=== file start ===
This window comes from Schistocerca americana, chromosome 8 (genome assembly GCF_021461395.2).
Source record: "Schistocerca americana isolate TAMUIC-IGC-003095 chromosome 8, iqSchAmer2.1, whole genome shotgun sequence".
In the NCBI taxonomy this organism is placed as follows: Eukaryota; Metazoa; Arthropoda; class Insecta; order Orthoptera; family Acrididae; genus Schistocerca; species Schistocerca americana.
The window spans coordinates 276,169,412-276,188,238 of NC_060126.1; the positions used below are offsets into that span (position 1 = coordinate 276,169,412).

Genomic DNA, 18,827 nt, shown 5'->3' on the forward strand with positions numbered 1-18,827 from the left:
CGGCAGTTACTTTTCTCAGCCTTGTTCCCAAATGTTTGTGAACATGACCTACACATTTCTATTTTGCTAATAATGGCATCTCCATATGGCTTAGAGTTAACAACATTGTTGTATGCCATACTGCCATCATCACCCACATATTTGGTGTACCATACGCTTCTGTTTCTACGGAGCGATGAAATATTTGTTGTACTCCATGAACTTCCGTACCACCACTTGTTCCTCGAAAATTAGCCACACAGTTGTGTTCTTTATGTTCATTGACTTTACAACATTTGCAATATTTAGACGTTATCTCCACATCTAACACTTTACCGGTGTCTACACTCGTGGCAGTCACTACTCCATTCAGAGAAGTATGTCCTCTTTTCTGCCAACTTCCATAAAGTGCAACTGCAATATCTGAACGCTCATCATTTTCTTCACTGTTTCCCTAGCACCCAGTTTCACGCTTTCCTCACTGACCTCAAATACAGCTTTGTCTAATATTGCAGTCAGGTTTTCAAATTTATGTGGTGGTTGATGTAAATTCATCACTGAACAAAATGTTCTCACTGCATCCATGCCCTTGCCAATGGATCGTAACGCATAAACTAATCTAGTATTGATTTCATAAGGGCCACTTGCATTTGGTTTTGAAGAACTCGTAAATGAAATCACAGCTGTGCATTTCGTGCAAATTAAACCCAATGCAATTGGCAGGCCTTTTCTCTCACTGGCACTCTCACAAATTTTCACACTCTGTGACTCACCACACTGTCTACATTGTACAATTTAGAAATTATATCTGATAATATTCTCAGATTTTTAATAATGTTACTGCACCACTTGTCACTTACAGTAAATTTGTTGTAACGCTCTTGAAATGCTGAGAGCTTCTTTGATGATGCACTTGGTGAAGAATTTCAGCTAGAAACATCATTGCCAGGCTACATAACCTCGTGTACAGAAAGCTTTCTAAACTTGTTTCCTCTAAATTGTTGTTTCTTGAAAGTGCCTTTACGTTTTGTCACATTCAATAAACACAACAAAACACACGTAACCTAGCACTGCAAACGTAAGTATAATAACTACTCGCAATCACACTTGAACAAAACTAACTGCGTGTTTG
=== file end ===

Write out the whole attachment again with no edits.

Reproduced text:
This window comes from Schistocerca americana, chromosome 8 (genome assembly GCF_021461395.2).
Source record: "Schistocerca americana isolate TAMUIC-IGC-003095 chromosome 8, iqSchAmer2.1, whole genome shotgun sequence".
In the NCBI taxonomy this organism is placed as follows: Eukaryota; Metazoa; Arthropoda; class Insecta; order Orthoptera; family Acrididae; genus Schistocerca; species Schistocerca americana.
The window spans coordinates 276,169,412-276,188,238 of NC_060126.1; the positions used below are offsets into that span (position 1 = coordinate 276,169,412).

Genomic DNA, 18,827 nt, shown 5'->3' on the forward strand with positions numbered 1-18,827 from the left:
CGGCAGTTACTTTTCTCAGCCTTGTTCCCAAATGTTTGTGAACATGACCTACACATTTCTATTTTGCTAATAATGGCATCTCCATATGGCTTAGAGTTAACAACATTGTTGTATGCCATACTGCCATCATCACCCACATATTTGGTGTACCATACGCTTCTGTTTCTACGGAGCGATGAAATATTTGTTGTACTCCATGAACTTCCGTACCACCACTTGTTCCTCGAAAATTAGCCACACAGTTGTGTTCTTTATGTTCATTGACTTTACAACATTTGCAATATTTAGACGTTATCTCCACATCTAACACTTTACCGGTGTCTACACTCGTGGCAGTCACTACTCCATTCAGAGAAGTATGTCCTCTTTTCTGCCAACTTCCATAAAGTGCAACTGCAATATCTGAACGCTCATCATTTTCTTCACTGTTTCCCTAGCACCCAGTTTCACGCTTTCCTCACTGACCTCAAATACAGCTTTGTCTAATATTGCAGTCAGGTTTTCAAATTTATGTGGTGGTTGATGTAAATTCATCACTGAACAAAATGTTCTCACTGCATCCATGCCCTTGCCAATGGATCGTAACGCATAAACTAATCTAGTATTGATTTCATAAGGGCCACTTGCATTTGGTTTTGAAGAACTCGTAAATGAAATCACAGCTGTGCATTTCGTGCAAATTAAACCCAATGCAATTGGCAGGCCTTTTCTCTCACTGGCACTCTCACAAATTTTCACACTCTGTGACTCACCACACTGTCTACATTGTACAATTTAGAAATTATATCTGATAATATTCTCAGATTTTTAATAATGTTACTGCACCACTTGTCACTTACAGTAAATTTGTTGTAACGCTCTTGAAATGCTGAGAGCTTCTTTGATGATGCACTTGGTGAAGAATTTCAGCTAGAAACATCATTGCCAGGCTACATAACCTCGTGTACAGAAAGCTTTCTAAACTTGTTTCCTCTAAATTGTTGTTTCTTGAAAGTGCCTTTACGTTTTGTCACATTCAATAAACACAACAAAACACACGTAACCTAGCACTGCAAACGTAAGTATAATAACTACTCGCAATCACACTTGAACAAAACTAACTGCGTGTTTG